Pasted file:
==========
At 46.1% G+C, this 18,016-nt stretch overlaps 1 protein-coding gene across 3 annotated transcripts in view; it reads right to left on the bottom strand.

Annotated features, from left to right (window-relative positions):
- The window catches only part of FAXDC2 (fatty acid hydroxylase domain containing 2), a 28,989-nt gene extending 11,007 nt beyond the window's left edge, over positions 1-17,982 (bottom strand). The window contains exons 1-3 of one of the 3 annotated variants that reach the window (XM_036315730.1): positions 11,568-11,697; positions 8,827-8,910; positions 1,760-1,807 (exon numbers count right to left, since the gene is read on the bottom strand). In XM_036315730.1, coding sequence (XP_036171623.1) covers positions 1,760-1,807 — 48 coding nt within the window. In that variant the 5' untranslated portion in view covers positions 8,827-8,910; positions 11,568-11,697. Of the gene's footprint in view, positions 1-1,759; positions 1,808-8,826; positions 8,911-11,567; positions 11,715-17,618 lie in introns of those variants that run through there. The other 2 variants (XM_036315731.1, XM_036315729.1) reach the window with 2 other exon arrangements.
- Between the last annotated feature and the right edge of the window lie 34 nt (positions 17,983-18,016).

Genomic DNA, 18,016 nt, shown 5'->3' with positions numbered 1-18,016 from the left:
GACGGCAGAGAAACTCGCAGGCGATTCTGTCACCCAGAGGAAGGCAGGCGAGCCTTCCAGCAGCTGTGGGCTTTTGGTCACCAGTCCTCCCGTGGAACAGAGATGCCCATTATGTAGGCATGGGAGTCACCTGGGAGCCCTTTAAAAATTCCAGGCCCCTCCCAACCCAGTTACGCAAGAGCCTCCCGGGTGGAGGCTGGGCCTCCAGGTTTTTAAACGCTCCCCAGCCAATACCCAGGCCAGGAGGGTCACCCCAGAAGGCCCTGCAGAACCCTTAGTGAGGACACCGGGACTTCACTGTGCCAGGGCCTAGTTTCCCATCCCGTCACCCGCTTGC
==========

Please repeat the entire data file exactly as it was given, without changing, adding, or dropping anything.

At 46.1% G+C, this 18,016-nt stretch overlaps 1 protein-coding gene across 3 annotated transcripts in view; it reads right to left on the bottom strand.

Annotated features, from left to right (window-relative positions):
- The window catches only part of FAXDC2 (fatty acid hydroxylase domain containing 2), a 28,989-nt gene extending 11,007 nt beyond the window's left edge, over positions 1-17,982 (bottom strand). The window contains exons 1-3 of one of the 3 annotated variants that reach the window (XM_036315730.1): positions 11,568-11,697; positions 8,827-8,910; positions 1,760-1,807 (exon numbers count right to left, since the gene is read on the bottom strand). In XM_036315730.1, coding sequence (XP_036171623.1) covers positions 1,760-1,807 — 48 coding nt within the window. In that variant the 5' untranslated portion in view covers positions 8,827-8,910; positions 11,568-11,697. Of the gene's footprint in view, positions 1-1,759; positions 1,808-8,826; positions 8,911-11,567; positions 11,715-17,618 lie in introns of those variants that run through there. The other 2 variants (XM_036315731.1, XM_036315729.1) reach the window with 2 other exon arrangements.
- Between the last annotated feature and the right edge of the window lie 34 nt (positions 17,983-18,016).

Genomic DNA, 18,016 nt, shown 5'->3' with positions numbered 1-18,016 from the left:
GACGGCAGAGAAACTCGCAGGCGATTCTGTCACCCAGAGGAAGGCAGGCGAGCCTTCCAGCAGCTGTGGGCTTTTGGTCACCAGTCCTCCCGTGGAACAGAGATGCCCATTATGTAGGCATGGGAGTCACCTGGGAGCCCTTTAAAAATTCCAGGCCCCTCCCAACCCAGTTACGCAAGAGCCTCCCGGGTGGAGGCTGGGCCTCCAGGTTTTTAAACGCTCCCCAGCCAATACCCAGGCCAGGAGGGTCACCCCAGAAGGCCCTGCAGAACCCTTAGTGAGGACACCGGGACTTCACTGTGCCAGGGCCTAGTTTCCCATCCCGTCACCCGCTTGC